There was never a written agreement and no repayment terms were setup. Will this hold up in court? The payment was from her personal account not a joint account and the amount they are demanding is more than double what was borrowed.
Unfortunately, you and your relative's spouse are proof why no loan among friends or family members should ever be made without a formal writing.
Putting aside the moral obligations to repay your debts, an unwritten loan is difficult to enforce by either party especially where one is dead. Do you have any documentation regarding the loan?
Did the decedent's will address this loan? How does the deceased's spouse know of the loan?
The amount of the demand may be based on an interest rate from the date of the loan. A court, if called upon, may fill in certain reasonable loan terms in determining the existence and extent of liability.
The NY statute of limitations is 6 years from the default or breach of repayment. Conceivably, an argument could be made that the default occurred on the date that repayment was demanded. There are lots of facts that need to be developed in order to provide a fuller answer.
Depending on the amount in question, you may want to seek an attorney's guidance.
Are you liable? Death does not end the liability. But, demanding double what you borrowed does not seem reasonable. You should contact a lawyer close to where you live. You may have some good defenses to the repayment of the debt.
Generally it will not hold up in Court without a written agreement.
Nothing in this shall be deemed legal advice in any way and is meant for general informational purposes only. No attorney client relationship has been established.
My colleagues all give you good advice. First, I imagine the reason that the amount demanded is double the sum of money provided to you is to goad you into a defense that you actually borrowed less. Your defense, depending on the specifics, could then serve as an admission of liability.
Right now, the only real proof that exists that the money was borrowed and was not a gift is your posting right here. So, you might not wish to make any more public postings such as this one.
Where money is provided by one relative to another and there is no writing, it is not easy for anyone to proove that this was a loan as opposed to a gift.
It would help to know a few more details. At any rate, you may wish to consult with an attorney. You can feel free to contact me if you'd like -- or to contact any of the other fine attorneys here on avvo.
Good luck to you.
Michael S. Haber is a New York attorney. As such, his responses to posted inquiries, such as the one above, are limited to his understanding of law in the jurisdiction in which he practices and not to any other jurisdiction. In addition, no response to any posted inquiry should be deemed to constitute legal advice, nor to constitute the existence of an attorney/client or other contractual or fiduciary relationship, inasmuch as rendering legal advice involves the ability of the attorney to ask appropriate questions of the person seeking such advice and to thus gather appropriate information. In addition, an attorney/client relationship is formed only by specific agreement. The purpose of this answer is to provide the questioner with general information, not to outline specific legal rights and remedies.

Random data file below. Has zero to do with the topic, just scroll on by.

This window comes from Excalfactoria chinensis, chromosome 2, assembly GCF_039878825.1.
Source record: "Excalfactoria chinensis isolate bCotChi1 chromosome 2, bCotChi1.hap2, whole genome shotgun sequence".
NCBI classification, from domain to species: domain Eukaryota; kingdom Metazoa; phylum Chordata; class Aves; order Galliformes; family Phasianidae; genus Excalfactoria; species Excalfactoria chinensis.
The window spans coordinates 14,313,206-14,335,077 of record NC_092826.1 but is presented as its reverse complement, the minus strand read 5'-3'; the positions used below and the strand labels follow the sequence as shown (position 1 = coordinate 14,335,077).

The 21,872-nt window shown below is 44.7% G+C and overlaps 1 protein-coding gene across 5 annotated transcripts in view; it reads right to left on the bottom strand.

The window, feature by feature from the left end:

Generally speaking, contracts can be verbal or in writing. A writing is, in many instances, merely better evidence of the intent of the parties should there later be a dispute. However, certain agreements are unenforceable under New York law if they do not conform to New York's version of the statute of frauds, which requires a writing, as set out at N.Y. GOB. LAW § 5-701. The Statute is always the best place to start to see if your facts fit within it. Then look at the exceptions. The Statute states:
a. Every agreement,
promise or undertaking is void, unless it or some note or memorandum
thereof be in writing, and subscribed by the party to be charged
therewith, or by his lawful agent, if such agreement, promise or
1. By its terms is not to be performed within one year from the making
thereof or the performance of which is not to be completed before the
end of a lifetime; ... (the statute continues)...
In addition, you must also consider whether the claim is time barred under an applicable statute of limitations.
Thus, there may be an enforceable claim for repayment. However, that would depend on the individual circumstances of your loan, including all the terms of the loan. In addition, the enforceability of the loan may also depend on the conduct of the parties. Issues to be considered might include any waiver or enforcement by the creditor, or recognition of the loan by the debtor. In short, you should consult an attorney, because there is no hard and fast rule.
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